I’ve been reading a delightful book about writing by Ben Vagoda, and normally any discussion of it should go in my Reading Table section.
The nuggets it contains, both voluminous quotes from great authors on writing, and the writing of the book itself, though, have been so compelling that I wanted a taste of it all, at least, to go on my “front page.” I’ll also be giving this book for Christmas (If you haven’t received it by now, run out and buy one yourself!). Try this, from Toni Morrison on Ralph Ellison and Richard Wright: “I didn’t feel they were telling me something. I thought they were saying something about it or us that revealed something about us to you, to others, to white people, to men.” And then this, on drafts: “I never say, ”She says softly.’ If it’s not already soft, you know, I have to leave a lot of space around it so a reader can hear that it’s soft.
When I do a first draft, it’s usually very bad because my tendency is to write in the language of everyday speech, which is the language of business, the media, the language we use to get through the day.
If you have friends you can speak to in your own language, you keep the vocabulary alive, the nuances, the complexity, the places where language had its original power, but in order to get there, I have to rewrite, discard and remove the print-quality of language to put back the oral quality, where intonation, volume, gesture are all there.”
A bit later on (p. 60) comes this: A few stylists ave borrowed a bit from each preceeding genius. Because of its verbal inventiveness and its recipe of conviction-minus-pretension, there is no style more entertaining than that of Raymond Chandler, who spoke trhough his narrator-detective Philip Marlowe. It alternatve between just-the-facts-ma’am tersenes (mostly used for exposition) and highly rhetorical figuration, usually deployed when Marlowe is emotionally invested in the subject at hand, as in this great riff from The Long Goodbye…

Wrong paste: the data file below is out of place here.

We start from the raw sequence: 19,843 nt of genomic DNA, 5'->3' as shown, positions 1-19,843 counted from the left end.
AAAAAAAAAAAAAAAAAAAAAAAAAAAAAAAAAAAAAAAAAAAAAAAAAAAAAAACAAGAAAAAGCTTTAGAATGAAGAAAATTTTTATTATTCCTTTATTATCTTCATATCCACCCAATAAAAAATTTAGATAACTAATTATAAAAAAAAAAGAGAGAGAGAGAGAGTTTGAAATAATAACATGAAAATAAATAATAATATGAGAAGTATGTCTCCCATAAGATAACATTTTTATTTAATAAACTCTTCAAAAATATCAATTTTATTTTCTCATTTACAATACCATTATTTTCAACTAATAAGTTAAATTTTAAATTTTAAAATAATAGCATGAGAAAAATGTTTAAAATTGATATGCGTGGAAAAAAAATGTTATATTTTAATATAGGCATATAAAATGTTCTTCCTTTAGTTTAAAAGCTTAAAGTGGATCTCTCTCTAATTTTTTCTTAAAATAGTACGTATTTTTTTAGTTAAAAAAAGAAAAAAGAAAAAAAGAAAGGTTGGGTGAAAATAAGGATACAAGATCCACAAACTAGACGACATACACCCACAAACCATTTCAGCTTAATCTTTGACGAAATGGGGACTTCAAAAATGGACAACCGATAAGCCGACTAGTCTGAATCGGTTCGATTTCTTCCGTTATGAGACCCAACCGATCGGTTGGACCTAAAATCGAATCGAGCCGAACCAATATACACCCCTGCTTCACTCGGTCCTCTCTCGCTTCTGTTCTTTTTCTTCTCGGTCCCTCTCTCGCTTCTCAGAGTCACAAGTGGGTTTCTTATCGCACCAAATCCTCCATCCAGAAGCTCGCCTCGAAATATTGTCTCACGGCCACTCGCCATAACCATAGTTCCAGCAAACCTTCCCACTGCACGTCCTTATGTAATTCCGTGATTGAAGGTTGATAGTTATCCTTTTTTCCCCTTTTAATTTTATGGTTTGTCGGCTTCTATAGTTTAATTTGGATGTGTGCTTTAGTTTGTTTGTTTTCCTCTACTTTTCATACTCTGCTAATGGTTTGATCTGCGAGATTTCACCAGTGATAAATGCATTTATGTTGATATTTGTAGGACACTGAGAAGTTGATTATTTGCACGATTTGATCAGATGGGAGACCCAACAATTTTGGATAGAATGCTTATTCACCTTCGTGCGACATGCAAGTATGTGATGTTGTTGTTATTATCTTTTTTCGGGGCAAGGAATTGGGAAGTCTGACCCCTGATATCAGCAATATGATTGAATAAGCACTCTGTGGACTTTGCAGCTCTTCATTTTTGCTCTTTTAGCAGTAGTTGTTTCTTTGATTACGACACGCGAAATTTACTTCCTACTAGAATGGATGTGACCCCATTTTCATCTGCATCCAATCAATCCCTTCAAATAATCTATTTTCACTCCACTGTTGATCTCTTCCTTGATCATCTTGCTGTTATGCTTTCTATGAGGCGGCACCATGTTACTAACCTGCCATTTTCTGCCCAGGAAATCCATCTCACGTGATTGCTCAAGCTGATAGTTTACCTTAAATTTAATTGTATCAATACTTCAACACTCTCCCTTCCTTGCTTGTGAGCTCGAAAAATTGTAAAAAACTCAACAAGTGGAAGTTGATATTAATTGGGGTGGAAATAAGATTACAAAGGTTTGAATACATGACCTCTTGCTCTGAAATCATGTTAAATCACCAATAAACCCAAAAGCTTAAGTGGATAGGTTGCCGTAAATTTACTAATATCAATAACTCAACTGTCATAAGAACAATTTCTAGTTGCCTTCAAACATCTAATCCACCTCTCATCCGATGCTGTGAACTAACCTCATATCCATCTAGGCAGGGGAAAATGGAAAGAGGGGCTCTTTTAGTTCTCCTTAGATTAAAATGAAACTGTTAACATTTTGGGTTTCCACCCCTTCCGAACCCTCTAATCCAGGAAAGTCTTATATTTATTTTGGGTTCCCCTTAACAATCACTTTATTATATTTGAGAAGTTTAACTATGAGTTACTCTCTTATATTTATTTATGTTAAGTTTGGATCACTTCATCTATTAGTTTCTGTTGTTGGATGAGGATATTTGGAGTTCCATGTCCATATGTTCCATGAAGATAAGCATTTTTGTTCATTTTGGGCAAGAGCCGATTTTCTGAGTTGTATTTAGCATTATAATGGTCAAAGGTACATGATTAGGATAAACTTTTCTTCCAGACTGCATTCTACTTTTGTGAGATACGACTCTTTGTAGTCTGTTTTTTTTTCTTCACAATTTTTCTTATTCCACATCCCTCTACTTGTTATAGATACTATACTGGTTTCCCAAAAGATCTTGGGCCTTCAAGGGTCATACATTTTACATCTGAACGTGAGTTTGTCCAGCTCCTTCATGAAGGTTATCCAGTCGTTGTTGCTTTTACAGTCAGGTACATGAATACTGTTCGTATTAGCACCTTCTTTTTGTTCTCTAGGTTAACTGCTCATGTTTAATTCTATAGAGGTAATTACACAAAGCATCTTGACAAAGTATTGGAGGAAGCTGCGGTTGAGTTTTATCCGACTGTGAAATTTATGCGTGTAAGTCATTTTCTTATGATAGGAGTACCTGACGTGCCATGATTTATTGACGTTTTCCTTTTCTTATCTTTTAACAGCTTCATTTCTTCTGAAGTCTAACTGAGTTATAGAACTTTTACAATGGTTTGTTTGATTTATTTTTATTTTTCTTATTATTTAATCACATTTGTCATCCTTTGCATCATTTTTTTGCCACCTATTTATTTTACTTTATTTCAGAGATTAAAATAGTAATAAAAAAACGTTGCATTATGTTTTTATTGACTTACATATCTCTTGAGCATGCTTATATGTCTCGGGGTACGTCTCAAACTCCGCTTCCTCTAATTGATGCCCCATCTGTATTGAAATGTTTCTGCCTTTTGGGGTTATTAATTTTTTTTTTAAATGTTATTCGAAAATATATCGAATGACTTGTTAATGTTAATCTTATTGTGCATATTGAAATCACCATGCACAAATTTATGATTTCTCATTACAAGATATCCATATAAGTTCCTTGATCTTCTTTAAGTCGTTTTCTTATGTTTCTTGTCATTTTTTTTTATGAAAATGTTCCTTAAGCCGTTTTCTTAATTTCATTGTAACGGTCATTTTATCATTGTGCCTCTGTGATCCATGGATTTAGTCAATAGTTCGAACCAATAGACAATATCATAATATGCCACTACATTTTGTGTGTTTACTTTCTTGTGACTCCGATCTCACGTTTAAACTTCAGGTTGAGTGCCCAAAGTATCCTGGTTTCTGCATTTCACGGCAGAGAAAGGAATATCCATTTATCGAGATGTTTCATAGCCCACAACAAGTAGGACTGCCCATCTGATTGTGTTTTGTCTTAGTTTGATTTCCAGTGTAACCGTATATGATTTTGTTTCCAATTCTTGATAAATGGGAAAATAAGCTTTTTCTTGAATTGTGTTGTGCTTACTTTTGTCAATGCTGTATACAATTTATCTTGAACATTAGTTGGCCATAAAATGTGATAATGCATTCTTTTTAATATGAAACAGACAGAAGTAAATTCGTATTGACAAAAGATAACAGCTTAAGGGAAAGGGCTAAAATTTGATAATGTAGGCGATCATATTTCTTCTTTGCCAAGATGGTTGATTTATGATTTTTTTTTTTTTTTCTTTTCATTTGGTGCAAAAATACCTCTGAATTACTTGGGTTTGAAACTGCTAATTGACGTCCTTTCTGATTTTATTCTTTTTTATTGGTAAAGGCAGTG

“There are blindes and blondes and it is almost a joke word nowadays. All blondes have their points, except perhaps the metallic ones who are as blond as a Zulu under the bleach and as to disposition are as soft as a sidewalk. There is the small cute blond who cheeps and twitters, and the big statuesque blonde who straight-arms you with an ice-blue glare. There is the blonde who gives you the up-from-under look and smells lovely and shimmers and hangs on your arm and is always very tired when you take her home. She makes that helpless gesture and has that goddamned headache and you would like to slug her except that you are glad you found out about the headache before you invested too much time and money and hope in her. Because the headache will always be there, a weapon that never wears out and is as deadly as the bravo’s rapier or Lucrezia’s poison vial.”